When Mark Drakeford was a schoolboy, the prospect of life beyond his school walls was a vague one.
The Queen Elizabeth Grammar School for Boys, based in Carmarthen was, without putting too fine a point upon it, firmly ensconced in its 400-year-old history.
“It had very little connection with the outside world,” the First Minister told the Pembrokeshire Herald earlier today.
“I had no idea what I was going to do with my life when I left. Its curriculum was extremely traditional and there was no sense that we were being prepared for a future in our own locality.
“I remember being in the school library one day and finding an old library card belonging to my father who had attended the same school before the second World War.
“And that told me so much about the way in which the school had progressed. I had no idea what I was going to do with my life as we weren’t being encouraged to think beyond the school walls. And there was certainly no indication that the school was connected in any way to the area around us.”
How times have changed.
Today (Thursday) Mark Drakeford visited Ysgol Cae’r Elen in Haverfordwest where he met members of the school’s own senedd comprising students from Years 6 to 11.
During their discussion the students, who are being taught through the medium of Welsh, had an opportunity to question the First Minister as well as the Senedd’s Plaid Cymru leader, Adam Price, who were jointly visiting the school as part of the Co-operation Agreement. The agreement aims to investigate ways in which the Welsh government and Plaid Cymru can work cohesively together over the next three years on policies where there is a common interest.
It goes without saying that education forms an integral part of their discussions.
“Visiting Cae’r Elen this afternoon has given us the perfect opportunity to see how the new curriculum we’re creating in Wales is being carried out in the school,” continued Mark Drakeford.
“It’s about making sure that the students’ education is of the best quality but also that it has a strong relevance to their future in the locality.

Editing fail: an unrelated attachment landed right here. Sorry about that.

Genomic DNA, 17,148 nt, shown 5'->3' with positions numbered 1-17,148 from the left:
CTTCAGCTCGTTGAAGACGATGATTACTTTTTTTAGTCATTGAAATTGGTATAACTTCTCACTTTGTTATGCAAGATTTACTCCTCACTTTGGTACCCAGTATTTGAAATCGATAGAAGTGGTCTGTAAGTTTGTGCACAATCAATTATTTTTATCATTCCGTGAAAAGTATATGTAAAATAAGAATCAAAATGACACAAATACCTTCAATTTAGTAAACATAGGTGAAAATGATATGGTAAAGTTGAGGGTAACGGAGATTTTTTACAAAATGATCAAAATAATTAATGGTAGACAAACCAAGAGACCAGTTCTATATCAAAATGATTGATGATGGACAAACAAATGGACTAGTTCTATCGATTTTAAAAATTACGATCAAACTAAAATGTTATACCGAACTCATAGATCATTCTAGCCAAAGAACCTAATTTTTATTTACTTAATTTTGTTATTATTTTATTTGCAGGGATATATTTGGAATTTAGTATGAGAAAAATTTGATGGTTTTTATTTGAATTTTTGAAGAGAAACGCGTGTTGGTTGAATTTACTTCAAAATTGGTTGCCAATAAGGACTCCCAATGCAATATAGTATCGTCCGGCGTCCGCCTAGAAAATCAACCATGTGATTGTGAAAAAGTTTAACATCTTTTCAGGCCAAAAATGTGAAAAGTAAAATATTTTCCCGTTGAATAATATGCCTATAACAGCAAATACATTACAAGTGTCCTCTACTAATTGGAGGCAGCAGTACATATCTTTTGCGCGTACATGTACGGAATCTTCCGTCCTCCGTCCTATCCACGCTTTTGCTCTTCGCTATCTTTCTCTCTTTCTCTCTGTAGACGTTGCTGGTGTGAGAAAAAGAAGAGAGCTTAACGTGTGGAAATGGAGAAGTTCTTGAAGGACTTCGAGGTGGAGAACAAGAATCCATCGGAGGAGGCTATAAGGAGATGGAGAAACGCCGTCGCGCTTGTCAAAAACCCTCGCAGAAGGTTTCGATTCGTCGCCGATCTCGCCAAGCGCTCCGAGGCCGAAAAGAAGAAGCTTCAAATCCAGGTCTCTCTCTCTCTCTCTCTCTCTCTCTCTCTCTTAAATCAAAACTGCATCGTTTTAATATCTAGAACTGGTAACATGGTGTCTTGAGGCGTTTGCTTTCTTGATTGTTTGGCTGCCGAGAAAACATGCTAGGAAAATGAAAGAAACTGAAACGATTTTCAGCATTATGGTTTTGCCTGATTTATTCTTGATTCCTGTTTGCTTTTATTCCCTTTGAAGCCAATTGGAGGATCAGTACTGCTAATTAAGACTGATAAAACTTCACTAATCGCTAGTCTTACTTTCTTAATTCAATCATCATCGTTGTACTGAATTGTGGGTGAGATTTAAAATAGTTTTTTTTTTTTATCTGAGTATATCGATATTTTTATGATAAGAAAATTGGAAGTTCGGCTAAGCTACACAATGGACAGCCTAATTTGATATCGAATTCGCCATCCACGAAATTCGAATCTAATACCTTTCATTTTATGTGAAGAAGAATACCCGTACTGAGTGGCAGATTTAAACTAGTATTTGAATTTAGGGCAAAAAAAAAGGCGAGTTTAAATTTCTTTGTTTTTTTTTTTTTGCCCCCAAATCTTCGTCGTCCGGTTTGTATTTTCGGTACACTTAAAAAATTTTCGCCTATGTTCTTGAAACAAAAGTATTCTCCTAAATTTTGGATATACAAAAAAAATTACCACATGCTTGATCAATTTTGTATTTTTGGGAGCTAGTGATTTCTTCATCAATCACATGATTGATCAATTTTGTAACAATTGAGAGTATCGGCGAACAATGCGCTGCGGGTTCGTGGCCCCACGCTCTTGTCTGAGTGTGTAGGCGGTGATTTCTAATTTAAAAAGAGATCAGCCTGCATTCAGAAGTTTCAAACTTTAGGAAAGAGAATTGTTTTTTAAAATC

“This is an extremely exciting time for Pembrokeshire and also for the whole of Wales as a result of all the developments in natural resources that are taking place in the south of the county.
“We have sea, wind, waves and rain which is everything we need to make serious advancements in green energy. And this is going to create jobs for the people who want to stay here.”
His comments were echoed by Plaid Cymru senedd leader, Adam Price.
“There’s a huge amount of potential here in Pembrokeshire so it’s important to start looking at this and utilise the potential to create opportunities for jobs,” he told members of Cae’r Elen’s senedd.
“The challenge is how to make that potential a reality.”
Mark Drakeford and Adam Price were then shown around the school where they visited classrooms and listened in on some of the student’s lessons. This included a Spanish lesson, where the children were being instructed through the medium of Welsh.
“And this is what’s so incredible,” commented Mr Drakeford. “We heard three languages being used – Welsh, Spanish and English – and this helps create such flexibility in the students’ minds.”
Accompanying them on their tour was Cae’r Elen headmaster Dafydd Hughes. Earlier this week Mr Hughes received an outstanding report from the Estyn school inspectorate based on the school’s exemplary progress since it first opened in 2018.
During its very first term it had a total of 389 students; this September that figure will have grown to 900, with 94% coming from non Welsh-speaking households.
“It’s an amazing success story for the school but it’s also a very sound investment in the Welsh language,” said Mr Hughes.
“The way in which the school has been designed means that it’s very fit for purpose. All of the students are under the same roof from the nursery years right through to the sixth form which enables us to see their trajectory. And we want that journey to be as smooth as possible.
“Naturally we’re not perfect and there are always lessons to be learnt and improvements to be made. But I’m so proud of the community around us, for showing such faith in the school since it first opened its doors, particularly when you consider the exceptionally high number of students we’re educating from non-Welsh speaking backgrounds.”
Following their tour around Ysgol Cae’r Elen, Mark Drakeford and Adam Price continued their Co-operative Agreement journey with a visit to the new social housing development project at Cashfield Estate in Haverfordwest and the Bro Preseli extra-care housing scheme in Crymych.